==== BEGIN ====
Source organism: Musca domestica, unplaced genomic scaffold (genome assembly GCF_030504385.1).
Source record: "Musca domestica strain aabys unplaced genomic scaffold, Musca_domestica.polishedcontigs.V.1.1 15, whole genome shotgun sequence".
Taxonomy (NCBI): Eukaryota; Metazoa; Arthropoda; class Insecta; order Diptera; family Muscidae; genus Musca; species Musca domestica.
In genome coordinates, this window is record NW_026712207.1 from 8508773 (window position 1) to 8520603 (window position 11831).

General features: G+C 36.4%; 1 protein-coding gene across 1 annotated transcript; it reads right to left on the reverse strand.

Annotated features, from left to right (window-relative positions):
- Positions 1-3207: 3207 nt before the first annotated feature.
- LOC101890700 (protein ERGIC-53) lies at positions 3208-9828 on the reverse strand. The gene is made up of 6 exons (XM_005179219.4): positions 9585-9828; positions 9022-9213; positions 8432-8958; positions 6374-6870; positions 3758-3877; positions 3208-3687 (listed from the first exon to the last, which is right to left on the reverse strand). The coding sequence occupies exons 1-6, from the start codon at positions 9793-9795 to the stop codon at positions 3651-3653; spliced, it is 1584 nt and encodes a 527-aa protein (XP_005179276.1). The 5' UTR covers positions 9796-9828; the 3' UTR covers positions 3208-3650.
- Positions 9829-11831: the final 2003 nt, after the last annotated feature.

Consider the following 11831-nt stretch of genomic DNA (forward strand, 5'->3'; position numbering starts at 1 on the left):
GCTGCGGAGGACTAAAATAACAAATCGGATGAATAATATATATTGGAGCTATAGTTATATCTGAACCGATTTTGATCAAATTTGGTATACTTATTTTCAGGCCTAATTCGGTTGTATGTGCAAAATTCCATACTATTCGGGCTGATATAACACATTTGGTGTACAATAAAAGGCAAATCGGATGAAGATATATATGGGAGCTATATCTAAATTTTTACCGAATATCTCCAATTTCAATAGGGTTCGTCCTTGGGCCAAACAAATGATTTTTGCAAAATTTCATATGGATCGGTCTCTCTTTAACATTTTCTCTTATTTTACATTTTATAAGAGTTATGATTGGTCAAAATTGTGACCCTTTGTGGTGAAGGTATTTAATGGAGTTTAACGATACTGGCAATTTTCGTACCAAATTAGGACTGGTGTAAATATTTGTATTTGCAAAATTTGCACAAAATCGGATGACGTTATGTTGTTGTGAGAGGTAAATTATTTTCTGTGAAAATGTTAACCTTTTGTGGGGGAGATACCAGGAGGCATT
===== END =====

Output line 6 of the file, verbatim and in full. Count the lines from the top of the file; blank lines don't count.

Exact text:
Annotated features, from left to right (window-relative positions):